He called the war an “enemy of the poor.”

Martin Luther King articulated what all advocates of justice eventually learn. Justice and peace are inseparable. When you listen to or read King’s anti-war speeches and sermons, you hear him saying that his passion for racial and economic justice compelled him to speak out against the war. He knew that his work for justice would be meaningless if he did not also work for peace.

Perhaps the message of peace is the most difficult one for us to hear. Peace does not seem possible. The methods of peace do not seem practical. And the message of peace requires us to put aside our feelings of exceptionalism and superiority. Tough stuff. People hated King for it.

Our historical amnesia helps make King a likable figure. But in 1983—a mere fifteen years after his death—his holiday was not without controversy, because many people still remembered their visceral reactions to the man who challenged their deepest values with the message of nonviolence.

As you think about Martin Luther King’s legacy, think about justice and peace. And remember that, for all of his flaws, King found that message of nonviolence in the gospel of Jesus Christ.


It's All the Real World

What good is it to have your own web site if you can’t use it to post a picture of your first grandchild? Matthew Phillip Moilanen was born on August 4. I’ve just spent three days on the second floor of the Catskill Regional Medical Center in Harris, New York. Roughly half that time was spent standing vigil, nervously waiting for the event. The other half was spent celebrating, making phone calls and taking pictures.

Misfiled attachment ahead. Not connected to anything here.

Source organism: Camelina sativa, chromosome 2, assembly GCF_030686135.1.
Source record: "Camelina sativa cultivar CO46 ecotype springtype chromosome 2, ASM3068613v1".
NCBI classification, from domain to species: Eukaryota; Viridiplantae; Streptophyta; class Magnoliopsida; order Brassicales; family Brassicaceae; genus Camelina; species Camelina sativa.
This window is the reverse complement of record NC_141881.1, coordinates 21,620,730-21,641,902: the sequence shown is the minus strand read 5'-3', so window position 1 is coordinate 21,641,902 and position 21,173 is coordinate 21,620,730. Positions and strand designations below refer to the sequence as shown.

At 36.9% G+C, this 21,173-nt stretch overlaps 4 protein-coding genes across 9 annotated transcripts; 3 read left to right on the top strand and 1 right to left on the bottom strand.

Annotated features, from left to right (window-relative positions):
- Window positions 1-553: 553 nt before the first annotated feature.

I’ve spent a lot of time in hospitals. I’ve held the hand of an elderly woman as she breathed her last. I’ve cried with people who got bad news. I’ve sat through surgeries. I’ve stood with families as they waited for their loved one to pass. I’ve sat with people for hours after the death of a loved one because it was so hard for them to leave the room. And I’ve made more trips to the ER than I can remember. But I’ve also had a lot of good times in hospitals. Births, successful surgeries, good news from the doctor, going home. It really is a mixed bag.

But my time at Catskill Regional was like being in a bubble. I wasn’t checking in on a number of people on different floors. The only places I frequented were labor and delivery, the cafeteria, and the gift shop. It was all good. Even watching my daughter go through pain was a positive thing because I knew this pain had a purpose.

But every once in a while the rest of the world would try to invade my bubble. Every time I saw the “Labor and Delivery” sign I could also see the “Oncology” sign in the background. Several times when I walked to the stairwell I passed the open door of a man groaning in pain. The exit we used was by the ER and more than once as we were leaving the hospital someone was arriving—on a gurney. And when I walked through the lobby to go pull up the car so Scott could drive his wife and new son home, I overheard a man talking on a cell phone saying, “We’re just going to try to remember him the way he looked before.”

I was tempted to think, “That’s the real world.” But, of course, it’s all the real world. Death and birth. Good news and bad news. It’s not that we live in two worlds. We live in one. So today as I was rejoicing at my grandson coming home from the hospital I was also checking my email to see how a friend’s cancer surgery had gone.